TORINO, Italy -- Expect full-throttle, pedal to the metal hockey Sunday (8 a.m. ET, CBC, NBC) when Finland and Sweden face off for the 2006 Olympic gold medal.
At this stage of the tournament, both clubs have played seven games in 11 days, so to get this far without leaving it all on the ice for the gold medal is unthinkable, especially for the Finns, who have never won Olympic gold. The closest they came was a silver medal in 1988. Finland also has won bronze in 1994 and 1998.
For the Swedes, their lone gold medal came in 1994 when Peter Forsberg's dramatic shootout goal clinched the championship against Canada. Sweden was ousted in the quarterfinals in Nagano in 1998 and suffered a stunning loss to Belarus in the 2002 Games in Salt Lake City that still gnaws at the Swedish psyche.
Needless to say, both teams want it in a very big way.
"It is like little brother playing big brother and it brings a chill down your spine," said Finnish GM Jari Kurri, the Edmonton Oilers' Hall of Famer.
"This is my fourth Olympics, but first gold medal game," said Dallas Stars winger Jere Lehtinen, who has been terrific in the tournament with three goals and five assists in seven games. "It is going to be a huge deal for me after going through all those games at other Olympics and now finally having a final against Sweden. That is great. For these two weeks we have been playing here playing for our country and that is a big thing. The gold game is going to be a great experience."
"It's an awesome feeling," Mighty Duck Teemu Selanne said. "We've played so well in this tournament. Every player has played their part. That's the bottom line. It's great to be in the final, but we all know we have one game to go."
Forget bulletin board material, both clubs have been unfailingly polite when talking about one another. Here, the rivalry simmers beneath the surface, at least until the puck drops.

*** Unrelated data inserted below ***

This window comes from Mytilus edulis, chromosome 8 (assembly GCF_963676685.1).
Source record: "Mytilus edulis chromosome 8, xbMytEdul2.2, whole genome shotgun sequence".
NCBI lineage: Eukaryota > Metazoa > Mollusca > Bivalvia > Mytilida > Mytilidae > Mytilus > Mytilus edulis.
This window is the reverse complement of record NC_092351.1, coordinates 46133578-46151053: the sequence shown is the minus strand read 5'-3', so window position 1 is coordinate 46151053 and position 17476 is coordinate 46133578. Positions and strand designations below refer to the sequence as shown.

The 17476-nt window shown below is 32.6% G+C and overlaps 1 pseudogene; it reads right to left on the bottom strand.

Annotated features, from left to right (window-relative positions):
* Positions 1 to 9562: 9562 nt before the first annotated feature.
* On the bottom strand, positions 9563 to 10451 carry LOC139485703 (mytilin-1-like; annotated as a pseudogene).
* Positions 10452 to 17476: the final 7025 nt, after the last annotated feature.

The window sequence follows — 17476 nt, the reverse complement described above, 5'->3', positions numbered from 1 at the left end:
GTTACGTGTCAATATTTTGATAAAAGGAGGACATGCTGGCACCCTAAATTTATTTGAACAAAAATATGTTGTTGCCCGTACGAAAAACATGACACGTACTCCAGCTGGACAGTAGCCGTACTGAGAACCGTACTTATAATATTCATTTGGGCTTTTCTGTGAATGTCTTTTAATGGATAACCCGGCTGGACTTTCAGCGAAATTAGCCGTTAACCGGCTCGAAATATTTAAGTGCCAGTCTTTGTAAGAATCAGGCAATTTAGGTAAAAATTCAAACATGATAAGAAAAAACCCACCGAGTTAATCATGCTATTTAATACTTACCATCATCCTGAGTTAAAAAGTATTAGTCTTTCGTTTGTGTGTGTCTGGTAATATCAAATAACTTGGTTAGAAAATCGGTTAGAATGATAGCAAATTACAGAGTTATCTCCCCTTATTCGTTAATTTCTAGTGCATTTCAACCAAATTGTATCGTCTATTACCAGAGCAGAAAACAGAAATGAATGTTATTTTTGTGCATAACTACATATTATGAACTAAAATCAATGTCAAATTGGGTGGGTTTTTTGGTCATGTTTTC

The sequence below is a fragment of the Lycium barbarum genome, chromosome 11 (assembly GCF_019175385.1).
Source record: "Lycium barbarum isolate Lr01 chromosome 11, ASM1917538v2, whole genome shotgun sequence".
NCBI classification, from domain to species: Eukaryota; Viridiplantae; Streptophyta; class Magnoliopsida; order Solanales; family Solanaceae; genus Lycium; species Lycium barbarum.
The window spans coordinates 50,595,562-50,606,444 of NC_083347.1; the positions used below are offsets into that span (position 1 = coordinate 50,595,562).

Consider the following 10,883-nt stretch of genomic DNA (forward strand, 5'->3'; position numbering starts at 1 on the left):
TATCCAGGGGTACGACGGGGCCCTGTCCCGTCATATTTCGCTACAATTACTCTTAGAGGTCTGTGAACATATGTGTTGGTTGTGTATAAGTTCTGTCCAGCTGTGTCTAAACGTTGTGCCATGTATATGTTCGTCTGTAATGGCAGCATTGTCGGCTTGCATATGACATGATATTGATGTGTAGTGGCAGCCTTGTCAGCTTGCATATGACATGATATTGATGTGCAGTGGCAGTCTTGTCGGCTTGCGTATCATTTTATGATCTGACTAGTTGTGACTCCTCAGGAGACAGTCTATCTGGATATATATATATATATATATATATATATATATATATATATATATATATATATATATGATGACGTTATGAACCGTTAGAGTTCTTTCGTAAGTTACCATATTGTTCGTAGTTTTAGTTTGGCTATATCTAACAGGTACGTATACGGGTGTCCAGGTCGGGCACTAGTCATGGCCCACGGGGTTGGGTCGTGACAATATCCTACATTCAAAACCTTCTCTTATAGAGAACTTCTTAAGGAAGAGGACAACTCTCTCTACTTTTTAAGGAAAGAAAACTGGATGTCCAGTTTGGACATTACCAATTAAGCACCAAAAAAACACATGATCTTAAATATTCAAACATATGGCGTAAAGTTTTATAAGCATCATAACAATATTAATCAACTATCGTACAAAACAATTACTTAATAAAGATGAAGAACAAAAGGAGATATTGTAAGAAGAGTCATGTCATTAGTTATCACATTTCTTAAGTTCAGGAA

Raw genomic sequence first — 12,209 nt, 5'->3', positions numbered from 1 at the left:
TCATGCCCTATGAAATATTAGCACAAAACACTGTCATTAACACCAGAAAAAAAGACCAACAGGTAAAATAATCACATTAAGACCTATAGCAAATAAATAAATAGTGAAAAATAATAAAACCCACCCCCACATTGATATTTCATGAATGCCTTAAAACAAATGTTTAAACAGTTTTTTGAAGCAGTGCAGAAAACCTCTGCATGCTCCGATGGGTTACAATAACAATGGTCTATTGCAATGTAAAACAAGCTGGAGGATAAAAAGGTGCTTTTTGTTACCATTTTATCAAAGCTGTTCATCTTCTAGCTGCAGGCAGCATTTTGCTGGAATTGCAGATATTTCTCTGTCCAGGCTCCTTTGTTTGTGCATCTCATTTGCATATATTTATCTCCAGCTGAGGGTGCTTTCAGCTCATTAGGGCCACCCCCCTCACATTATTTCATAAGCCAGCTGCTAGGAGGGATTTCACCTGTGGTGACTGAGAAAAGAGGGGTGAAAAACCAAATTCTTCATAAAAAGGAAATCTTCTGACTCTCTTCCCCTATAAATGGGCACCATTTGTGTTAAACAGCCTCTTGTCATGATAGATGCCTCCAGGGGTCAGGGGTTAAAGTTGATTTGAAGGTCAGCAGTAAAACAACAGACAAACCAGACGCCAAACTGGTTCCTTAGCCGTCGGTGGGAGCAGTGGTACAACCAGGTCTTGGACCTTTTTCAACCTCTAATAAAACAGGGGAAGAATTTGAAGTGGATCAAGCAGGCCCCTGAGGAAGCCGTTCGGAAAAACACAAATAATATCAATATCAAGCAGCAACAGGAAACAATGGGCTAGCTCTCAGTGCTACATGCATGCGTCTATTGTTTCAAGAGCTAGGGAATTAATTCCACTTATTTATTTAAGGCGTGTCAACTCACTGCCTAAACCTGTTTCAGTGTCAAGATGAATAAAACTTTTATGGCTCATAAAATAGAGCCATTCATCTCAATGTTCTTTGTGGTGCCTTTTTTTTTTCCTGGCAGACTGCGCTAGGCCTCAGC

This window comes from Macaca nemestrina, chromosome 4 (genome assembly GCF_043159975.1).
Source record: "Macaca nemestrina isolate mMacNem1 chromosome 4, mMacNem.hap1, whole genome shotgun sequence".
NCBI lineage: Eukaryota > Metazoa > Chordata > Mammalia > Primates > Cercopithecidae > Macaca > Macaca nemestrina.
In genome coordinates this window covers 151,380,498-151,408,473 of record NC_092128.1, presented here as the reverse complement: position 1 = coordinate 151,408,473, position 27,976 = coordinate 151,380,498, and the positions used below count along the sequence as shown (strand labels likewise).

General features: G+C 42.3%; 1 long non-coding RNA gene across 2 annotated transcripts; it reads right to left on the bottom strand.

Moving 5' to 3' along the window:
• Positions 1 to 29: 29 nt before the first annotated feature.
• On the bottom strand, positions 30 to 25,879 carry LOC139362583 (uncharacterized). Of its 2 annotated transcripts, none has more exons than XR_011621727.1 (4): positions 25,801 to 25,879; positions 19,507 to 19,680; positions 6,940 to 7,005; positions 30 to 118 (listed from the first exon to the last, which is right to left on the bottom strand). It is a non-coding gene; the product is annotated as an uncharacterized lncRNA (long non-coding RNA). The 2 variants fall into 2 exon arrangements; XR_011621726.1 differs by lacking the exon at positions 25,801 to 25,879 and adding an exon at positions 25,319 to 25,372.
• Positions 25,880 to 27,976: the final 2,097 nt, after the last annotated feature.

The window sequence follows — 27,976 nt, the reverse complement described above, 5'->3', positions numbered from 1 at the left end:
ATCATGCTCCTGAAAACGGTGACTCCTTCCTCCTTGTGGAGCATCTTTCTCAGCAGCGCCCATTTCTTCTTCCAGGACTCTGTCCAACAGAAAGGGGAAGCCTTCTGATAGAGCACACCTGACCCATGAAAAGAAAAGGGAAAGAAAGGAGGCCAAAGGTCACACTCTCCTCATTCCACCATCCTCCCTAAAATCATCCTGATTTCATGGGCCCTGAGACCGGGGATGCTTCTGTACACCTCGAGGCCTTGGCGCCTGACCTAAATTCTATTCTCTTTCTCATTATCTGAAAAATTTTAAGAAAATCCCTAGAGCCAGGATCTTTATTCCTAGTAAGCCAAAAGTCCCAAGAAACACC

"They have a good team," Lehtinen says of Sweden. "They have lots of skills and it is going to be a huge game. We have to match them on all four lines. Their goalie is playing great and it is going to be hard. It is going to be a pretty good matchup, but we have showed so far that we can do it.
With solid team play and exceptional goaltending, Team Finland has yet to taste defeat in Torino.
"Every time we play against each other there is a great rivalry and that has been there for years. It is fun playing against them and it is going to be a good game. We know all their players, so we know it will be tough, but we will enjoy it also."
"We've had some great battles with Finland over the years, not just in hockey," Detroit Red Wings defenseman Nicklas Lidstrom said.
"Now we are going to play for the gold medal," Tampa Bay's Fredrik Modin said. "We have to prepare for that match."
No folks, no one is going to do a Mark Messier here and predict a victory. But there is pressure and expectation and a lot on the line for two countries who are staples on the international hockey circuit. Both bring compelling stories to the battle for the gold medal.
The Finns have been nothing short of brilliant in Torino. Arriving with a team missing its top choices in goal due to injury -- Calgary's Miikka Kiprusoff and Atlanta's Kari Lehtonen - two NHL defensemen, Philadelphia's Joni Pitkanen and Colorado's Ossi Vaananen - plus three NHL forwards - Chicago's Tuomo Ruutu, Philadelphia's Sami Kapanen and Dallas' Antti Miettinen - Finland is undefeated headed into the gold medal game and has allowed only five goals in the entire tournament. The Finns have posted an incredible five shutouts in their seven games.